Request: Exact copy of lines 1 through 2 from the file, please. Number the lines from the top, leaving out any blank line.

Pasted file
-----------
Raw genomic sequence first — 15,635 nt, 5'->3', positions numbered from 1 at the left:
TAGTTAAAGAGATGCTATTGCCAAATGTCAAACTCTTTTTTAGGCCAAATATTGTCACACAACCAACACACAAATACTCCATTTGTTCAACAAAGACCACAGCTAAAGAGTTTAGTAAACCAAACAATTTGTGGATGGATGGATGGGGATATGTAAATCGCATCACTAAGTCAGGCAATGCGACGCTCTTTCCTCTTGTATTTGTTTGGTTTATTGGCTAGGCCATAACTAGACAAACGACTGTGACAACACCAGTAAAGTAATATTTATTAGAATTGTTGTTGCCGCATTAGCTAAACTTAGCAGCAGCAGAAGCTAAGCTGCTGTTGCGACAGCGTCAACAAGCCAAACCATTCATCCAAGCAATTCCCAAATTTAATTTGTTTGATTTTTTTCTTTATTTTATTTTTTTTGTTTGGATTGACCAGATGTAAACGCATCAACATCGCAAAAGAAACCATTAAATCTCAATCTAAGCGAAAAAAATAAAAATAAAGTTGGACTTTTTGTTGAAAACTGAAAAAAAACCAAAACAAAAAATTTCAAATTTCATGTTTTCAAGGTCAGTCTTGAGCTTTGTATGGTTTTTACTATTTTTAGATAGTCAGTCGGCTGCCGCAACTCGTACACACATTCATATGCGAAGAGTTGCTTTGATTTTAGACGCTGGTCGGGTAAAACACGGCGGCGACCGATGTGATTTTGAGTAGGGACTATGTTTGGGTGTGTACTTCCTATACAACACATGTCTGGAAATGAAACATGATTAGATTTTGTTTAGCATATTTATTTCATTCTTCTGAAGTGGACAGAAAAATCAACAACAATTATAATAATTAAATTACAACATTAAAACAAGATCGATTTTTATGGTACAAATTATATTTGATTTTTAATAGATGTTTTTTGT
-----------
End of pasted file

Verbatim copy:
Raw genomic sequence first — 15,635 nt, 5'->3', positions numbered from 1 at the left:
TAGTTAAAGAGATGCTATTGCCAAATGTCAAACTCTTTTTTAGGCCAAATATTGTCACACAACCAACACACAAATACTCCATTTGTTCAACAAAGACCACAGCTAAAGAGTTTAGTAAACCAAACAATTTGTGGATGGATGGATGGGGATATGTAAATCGCATCACTAAGTCAGGCAATGCGACGCTCTTTCCTCTTGTATTTGTTTGGTTTATTGGCTAGGCCATAACTAGACAAACGACTGTGACAACACCAGTAAAGTAATATTTATTAGAATTGTTGTTGCCGCATTAGCTAAACTTAGCAGCAGCAGAAGCTAAGCTGCTGTTGCGACAGCGTCAACAAGCCAAACCATTCATCCAAGCAATTCCCAAATTTAATTTGTTTGATTTTTTTCTTTATTTTATTTTTTTTGTTTGGATTGACCAGATGTAAACGCATCAACATCGCAAAAGAAACCATTAAATCTCAATCTAAGCGAAAAAAATAAAAATAAAGTTGGACTTTTTGTTGAAAACTGAAAAAAAACCAAAACAAAAAATTTCAAATTTCATGTTTTCAAGGTCAGTCTTGAGCTTTGTATGGTTTTTACTATTTTTAGATAGTCAGTCGGCTGCCGCAACTCGTACACACATTCATATGCGAAGAGTTGCTTTGATTTTAGACGCTGGTCGGGTAAAACACGGCGGCGACCGATGTGATTTTGAGTAGGGACTATGTTTGGGTGTGTACTTCCTATACAACACATGTCTGGAAATGAAACATGATTAGATTTTGTTTAGCATATTTATTTCATTCTTCTGAAGTGGACAGAAAAATCAACAACAATTATAATAATTAAATTACAACATTAAAACAAGATCGATTTTTATGGTACAAATTATATTTGATTTTTAATAGATGTTTTTTGT